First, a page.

Peter tells us that a judgment is coming upon the earth. “Mockers will come … saying, “Where is the promise of His coming? For ever since the fathers fell asleep, all continues just as it was from the beginning of creation.” … But by His word the present heavens and earth are being reserved for fire, kept for the day of judgment and the destruction of ungodly men… But the day of the Lord will come like a thief, in which the heavens will pass away with a roar and the elements will be destroyed with intense heat, and the earth and its works will be burned up… Therefore, beloved, since you look for these things, be diligent to be found by Him in peace, spotless and blameless.” (2 Peter 3:3, 4, 7, 10, 14)

The warning has been given. Yet many, like the ones who refused to leave Galveston, hedge their bets. Maybe the Day of the Lord will not happen during their lifetime. Maybe they have 80 some years on this earth-- so there is time to get serious about God later.

Yet the possibility exists that it could be today. Or tomorrow. And if the possibility exists, maybe we should take action.

I once dated a boy who loved to have a good time. When his grandmother died, for a brief time he looked death in the face. Seeing a window of opportunity, I spent hours with him explaining the salvation God offers to all through the death and resurrection of His Son. In the end, he just wasn’t interested. “I’ve got too much life to live. There’s time later to get serious about God,” he told me. I am heartbroken to report he died at 28 of AIDS-related problems. So much for thinking time was on his side.

If there’s even a possibility that we will face judgment, shouldn’t we act?

Monday, September 8, 2008

Colossians 4:14-18

Day 24

Luke, the beloved physician, sends you his greetings, and also Demas. Greet the brethren who are in Laodicea and also Nympha and the church that is in her house. When this letter is read among you, have it also read in the church of the Laodiceans; and you, for your part read my letter that is coming form Laodicea. Say to Archippus, “Take heed to the ministry which you have received in the Lord, that you may fulfill it.” I, Paul, write this greeting with my own hand. Remember my imprisonment. Grace be with you.

If you have made it this far, you should be very proud of yourself!! These are the last verses in the Paul’s letter to the Colossians. There will be one concluding post tomorrow which will wrap up what we have studied these weeks in Colossians. I hope this study has been helpful to you-- I have loved doing it and appreciate what God has been teaching me as well.

Luke is with Paul in Rome during his imprisonment there. He is identified as a beloved physician. We know a lot about Luke through other scriptural references. Luke was a gentile who first appears on the scene in Acts 16:10 on Paul’s second missionary journey. He travels with Paul from Troas to Philippi, where he stays after Paul moves on. There was a medical school in Philippi where many believe Luke received his training, and it is likely that he was picked to stay behind since Philippi and its people were familiar ground to Luke. When Paul swings by back through Philippi, Luke joins him once again and stays with Paul all the way back to Jerusalem and ultimately to Rome. There he remains with Paul at least until the writing of Philippians.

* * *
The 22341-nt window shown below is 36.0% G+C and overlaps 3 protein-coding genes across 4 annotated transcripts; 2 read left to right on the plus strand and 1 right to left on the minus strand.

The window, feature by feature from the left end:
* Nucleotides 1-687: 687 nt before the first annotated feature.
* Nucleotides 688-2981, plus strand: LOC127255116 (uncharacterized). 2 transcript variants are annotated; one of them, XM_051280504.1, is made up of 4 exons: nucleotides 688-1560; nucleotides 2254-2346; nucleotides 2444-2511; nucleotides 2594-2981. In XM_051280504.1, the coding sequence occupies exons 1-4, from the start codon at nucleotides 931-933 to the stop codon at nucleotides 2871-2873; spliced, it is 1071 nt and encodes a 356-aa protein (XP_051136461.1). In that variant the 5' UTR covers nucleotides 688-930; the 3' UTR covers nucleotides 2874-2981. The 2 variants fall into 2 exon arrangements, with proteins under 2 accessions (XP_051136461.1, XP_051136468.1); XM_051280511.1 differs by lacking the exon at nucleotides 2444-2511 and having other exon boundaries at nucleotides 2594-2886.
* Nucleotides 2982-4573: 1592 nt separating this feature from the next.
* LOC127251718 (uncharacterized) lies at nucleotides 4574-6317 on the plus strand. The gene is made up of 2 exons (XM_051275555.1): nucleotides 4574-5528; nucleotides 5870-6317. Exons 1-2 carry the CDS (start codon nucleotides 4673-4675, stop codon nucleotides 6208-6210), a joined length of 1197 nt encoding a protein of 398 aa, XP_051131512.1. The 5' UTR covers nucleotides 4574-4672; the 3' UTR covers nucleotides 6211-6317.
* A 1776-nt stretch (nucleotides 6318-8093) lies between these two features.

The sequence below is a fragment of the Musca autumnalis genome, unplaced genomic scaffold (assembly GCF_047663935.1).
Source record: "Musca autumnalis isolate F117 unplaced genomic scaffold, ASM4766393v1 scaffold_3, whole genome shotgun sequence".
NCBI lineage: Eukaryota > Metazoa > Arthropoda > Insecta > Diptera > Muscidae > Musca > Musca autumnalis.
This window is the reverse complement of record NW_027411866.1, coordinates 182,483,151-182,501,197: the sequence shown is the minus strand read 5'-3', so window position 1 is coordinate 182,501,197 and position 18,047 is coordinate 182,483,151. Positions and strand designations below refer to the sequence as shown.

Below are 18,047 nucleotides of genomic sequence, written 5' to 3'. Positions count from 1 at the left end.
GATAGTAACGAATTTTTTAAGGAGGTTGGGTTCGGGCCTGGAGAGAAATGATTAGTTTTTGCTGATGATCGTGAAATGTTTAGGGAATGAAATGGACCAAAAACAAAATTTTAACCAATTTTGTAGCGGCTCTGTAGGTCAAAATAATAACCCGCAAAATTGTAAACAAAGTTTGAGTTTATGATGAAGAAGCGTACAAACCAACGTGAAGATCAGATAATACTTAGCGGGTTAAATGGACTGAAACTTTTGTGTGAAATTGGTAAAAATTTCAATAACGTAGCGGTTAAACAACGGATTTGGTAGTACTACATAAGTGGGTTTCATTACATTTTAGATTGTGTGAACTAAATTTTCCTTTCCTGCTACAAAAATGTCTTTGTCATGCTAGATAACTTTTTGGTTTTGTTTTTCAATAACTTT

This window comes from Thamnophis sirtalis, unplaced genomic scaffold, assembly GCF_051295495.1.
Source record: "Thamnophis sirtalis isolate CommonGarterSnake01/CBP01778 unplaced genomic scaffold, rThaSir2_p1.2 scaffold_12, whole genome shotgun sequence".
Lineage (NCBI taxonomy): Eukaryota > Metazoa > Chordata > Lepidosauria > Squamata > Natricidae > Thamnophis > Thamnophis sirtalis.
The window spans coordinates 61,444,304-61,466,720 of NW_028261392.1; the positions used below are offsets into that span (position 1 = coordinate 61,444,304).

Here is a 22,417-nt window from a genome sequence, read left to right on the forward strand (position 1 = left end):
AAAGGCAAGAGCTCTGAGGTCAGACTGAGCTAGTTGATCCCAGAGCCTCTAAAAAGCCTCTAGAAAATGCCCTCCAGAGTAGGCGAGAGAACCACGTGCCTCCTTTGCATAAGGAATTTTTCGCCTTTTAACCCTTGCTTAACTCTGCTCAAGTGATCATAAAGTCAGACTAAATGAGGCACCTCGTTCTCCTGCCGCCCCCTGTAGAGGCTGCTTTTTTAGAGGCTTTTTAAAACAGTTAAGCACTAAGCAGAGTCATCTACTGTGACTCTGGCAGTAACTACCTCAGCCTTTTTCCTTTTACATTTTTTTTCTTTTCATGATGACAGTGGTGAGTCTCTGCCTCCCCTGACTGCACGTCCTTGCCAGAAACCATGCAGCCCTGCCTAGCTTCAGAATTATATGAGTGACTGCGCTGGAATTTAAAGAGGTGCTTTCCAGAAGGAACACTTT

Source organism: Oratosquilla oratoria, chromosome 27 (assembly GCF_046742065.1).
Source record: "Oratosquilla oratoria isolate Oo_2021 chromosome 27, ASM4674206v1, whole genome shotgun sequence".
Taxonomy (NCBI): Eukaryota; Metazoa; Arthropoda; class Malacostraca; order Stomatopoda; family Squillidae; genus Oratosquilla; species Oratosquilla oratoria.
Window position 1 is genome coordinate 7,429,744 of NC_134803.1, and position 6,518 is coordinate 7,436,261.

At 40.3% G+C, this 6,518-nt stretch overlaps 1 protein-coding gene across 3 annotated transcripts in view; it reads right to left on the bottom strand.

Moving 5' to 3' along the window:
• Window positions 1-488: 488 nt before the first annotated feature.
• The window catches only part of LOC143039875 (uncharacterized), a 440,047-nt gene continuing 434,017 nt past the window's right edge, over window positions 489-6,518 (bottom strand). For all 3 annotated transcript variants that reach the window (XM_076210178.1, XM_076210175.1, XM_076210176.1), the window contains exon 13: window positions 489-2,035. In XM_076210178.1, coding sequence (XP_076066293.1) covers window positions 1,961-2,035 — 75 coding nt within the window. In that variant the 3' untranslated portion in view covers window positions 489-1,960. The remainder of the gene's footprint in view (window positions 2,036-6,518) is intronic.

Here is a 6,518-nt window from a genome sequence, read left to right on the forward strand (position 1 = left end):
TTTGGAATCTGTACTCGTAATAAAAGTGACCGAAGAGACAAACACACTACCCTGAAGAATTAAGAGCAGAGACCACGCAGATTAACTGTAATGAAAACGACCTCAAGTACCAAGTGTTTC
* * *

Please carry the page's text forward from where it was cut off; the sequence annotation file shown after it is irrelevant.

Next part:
Luke wrote two accounts included in the canon of scripture: the Gospel of Luke, and Acts. He got most of his information by carefully interviewing eyewitnesses. When you are reading through Acts, you can tell when he changes to a personal account, because Luke stops saying “they” and begins to say “we”. Luke was especially careful to mention women in his accounts; names and important details that some of the other gospel writers did not mention. For instance, Luke tells about a group of women who followed Jesus and financially supported Him through His three years of ministry (Luke 8:2). This is not recorded in any other gospel. His books are the only books in the Bible not authored by a Jew.

Demas is also with Paul at the time of the writing of this letter. Unfortunately, Demas’s ministry would only last a while longer. In 2 Timothy 2:10, Paul writes of him: “Demas, having loved this present world has deserted me and gone to Thessalonica.” How sad that one dedicated enough to follow Paul, who was in chains, to Rome, eventually lost his desire to remain faithful.

Paul also gives a specific message to Archipus (mentioned again in Philippians as a fellow soldier, son of Philemon, hometown Colossae) about his ministry: Take heed to the ministry which you have received in the Lord, that you may fulfill it.” Did you notice that the ministry was not decided on by Archipus himself, but “received”? Ministry isn’t necessarily something one aspires to. Rather it is a responsibility that is handed to us from the Lord Himself. He equips us with gifts for the task and supplies the power for the work involved. Our obedience and effort are all that is required. This is a reassuring thought for me as I stand in front of an audience. God has called me, equipped me, and empowers me. The fruit of any ministry is a result of Him at work. We just need to be obedient.